The Royal and Ancient Golf Club of St Andrews, the governing authority for the Rules of Golf outside the United States of America and its territories, has decided that a conformance test for’spring-like’ effect in golf clubs is not necessary at present.
The’spring-like’ effect issue concerns the proper interpretation of the Rule (Appendix II, 5a) which states:
“The material and construction of, or any treatment to, the face or clubhead shall not have the effect at impact of a spring (test on file), or impart significantly more spin to the ball than a standard steel face, or have any other effect which would unduly influence the movement of the ball.”
This Rule will continue to be interpreted as it has been since 1984, without any specific restrictions on the clubhead’s dimensions or its coefficient of restitution (“COR”).
The R&A’s Implements and Ball Committee has been studying this issue for over two years. In January 1999 an independent programme of research was commissioned and it has been the completion of this research, conducted by a multi-disciplinary group involving the Physics, Applied Mathematics and Advanced Material Science departments at the University of Birmingham, which has led to this decision.
The study of the club/ball impact process involved both ultrasonic analysis and advanced mathematical modelling techniques, together with a comprehensive metallurgical study, in an effort to better quantify behaviour at impact in terms of the physical properties of the club and the ball. The research project concentrated on these issues, using available data and technical information. The completion of this project has provided a much greater understanding of the complex impact process. It has also yielded important information regarding club design.
The R&A’s Implements and Ball Committee has studied the research team’s findings, including an assessment of the effect of possible further developments in clubhead design and construction and the results of field tests. It has been determined that modern driving clubs have greater clubhead flexibility and higher COR values than wooden and first generation metal drivers. However, based on the data currently available to the R&A, any consequential increase in driving distance that may be achieved and which is solely attributable to these factors, is not considered to be detrimental to the game. Furthermore, the R&A is satisfied that any further increases in clubhead flexibility and COR values, which may be evident in the next generation of driving clubs will not, by themselves, significantly increase driving distance.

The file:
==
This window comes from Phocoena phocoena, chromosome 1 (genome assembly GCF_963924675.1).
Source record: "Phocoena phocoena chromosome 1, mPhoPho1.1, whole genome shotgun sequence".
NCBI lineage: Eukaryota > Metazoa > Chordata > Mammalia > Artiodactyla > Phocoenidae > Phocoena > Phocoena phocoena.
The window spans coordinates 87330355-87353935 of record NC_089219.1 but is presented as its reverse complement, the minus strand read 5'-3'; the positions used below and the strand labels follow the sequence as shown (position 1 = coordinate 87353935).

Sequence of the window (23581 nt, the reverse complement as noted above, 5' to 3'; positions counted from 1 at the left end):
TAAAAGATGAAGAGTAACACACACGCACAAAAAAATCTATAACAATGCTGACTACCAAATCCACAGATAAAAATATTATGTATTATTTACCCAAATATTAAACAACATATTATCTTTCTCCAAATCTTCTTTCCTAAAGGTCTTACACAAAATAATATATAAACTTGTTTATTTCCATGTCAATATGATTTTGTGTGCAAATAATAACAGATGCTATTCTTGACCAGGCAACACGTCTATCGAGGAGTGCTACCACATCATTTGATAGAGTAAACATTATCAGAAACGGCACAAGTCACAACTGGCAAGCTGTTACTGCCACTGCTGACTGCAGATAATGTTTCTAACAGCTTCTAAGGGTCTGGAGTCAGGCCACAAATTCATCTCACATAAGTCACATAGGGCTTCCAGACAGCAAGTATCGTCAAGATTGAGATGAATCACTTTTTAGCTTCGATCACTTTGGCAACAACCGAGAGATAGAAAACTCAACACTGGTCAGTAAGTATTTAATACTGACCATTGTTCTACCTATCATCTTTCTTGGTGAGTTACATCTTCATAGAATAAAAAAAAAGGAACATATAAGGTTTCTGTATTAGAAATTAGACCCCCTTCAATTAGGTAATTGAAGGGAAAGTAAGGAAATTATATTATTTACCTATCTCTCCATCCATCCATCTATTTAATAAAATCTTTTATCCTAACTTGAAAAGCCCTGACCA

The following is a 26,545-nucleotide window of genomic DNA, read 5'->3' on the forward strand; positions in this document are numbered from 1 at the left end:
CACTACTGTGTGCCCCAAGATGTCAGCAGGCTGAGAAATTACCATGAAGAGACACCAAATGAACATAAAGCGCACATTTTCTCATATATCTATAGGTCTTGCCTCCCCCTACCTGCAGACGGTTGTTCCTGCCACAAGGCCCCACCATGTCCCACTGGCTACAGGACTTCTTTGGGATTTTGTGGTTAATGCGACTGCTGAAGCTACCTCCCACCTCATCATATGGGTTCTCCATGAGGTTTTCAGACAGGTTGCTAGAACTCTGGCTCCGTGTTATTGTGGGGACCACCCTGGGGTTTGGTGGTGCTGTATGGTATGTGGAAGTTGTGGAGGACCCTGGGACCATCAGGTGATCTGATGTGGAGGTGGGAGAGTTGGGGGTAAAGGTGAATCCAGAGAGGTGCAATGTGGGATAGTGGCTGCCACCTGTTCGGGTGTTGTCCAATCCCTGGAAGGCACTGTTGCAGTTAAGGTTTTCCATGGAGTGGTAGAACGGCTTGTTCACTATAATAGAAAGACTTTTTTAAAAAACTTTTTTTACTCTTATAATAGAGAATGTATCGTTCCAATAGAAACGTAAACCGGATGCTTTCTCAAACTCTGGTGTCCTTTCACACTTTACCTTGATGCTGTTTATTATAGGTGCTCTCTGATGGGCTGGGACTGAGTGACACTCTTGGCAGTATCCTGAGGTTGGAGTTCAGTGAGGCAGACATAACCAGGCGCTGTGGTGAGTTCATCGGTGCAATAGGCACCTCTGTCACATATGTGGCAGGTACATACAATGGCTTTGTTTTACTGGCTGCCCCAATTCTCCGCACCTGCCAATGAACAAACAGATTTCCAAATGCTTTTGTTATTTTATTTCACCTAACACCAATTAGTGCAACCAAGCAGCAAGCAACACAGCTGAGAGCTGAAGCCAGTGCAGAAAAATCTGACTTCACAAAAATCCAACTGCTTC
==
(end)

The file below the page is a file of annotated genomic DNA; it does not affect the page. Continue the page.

Notwithstanding the above and although innovation and technological advances in golf equipment have served the game well over the years, Rules are necessary to prevent golfers from relying too much on technology as opposed to their own skill and to preserve the traditions of the game. Also, the equipment being used is only one of the factors which enables modern golfers to hit the ball further than their predecessors (others include improved physique, fitness, coaching, course preparation, etc). Therefore, if in the future, the R&A determines that any or a combination of these factors result in golfers gaining significant increases in the distance the ball is hit, new, stricter regulations on equipment, both clubs and ball, may be required.
The R&A is aware that this decision differs from that taken by the United States Golf Association (’USGA’) in November 1998 and acknowledges that the resultant lack of uniformity in this particular aspect of equipment regulation is undesirable. Consistent with its commitment to reach independent conclusions with respect to equipment issues, the R&A will continue to consult with the USGA as appropriate.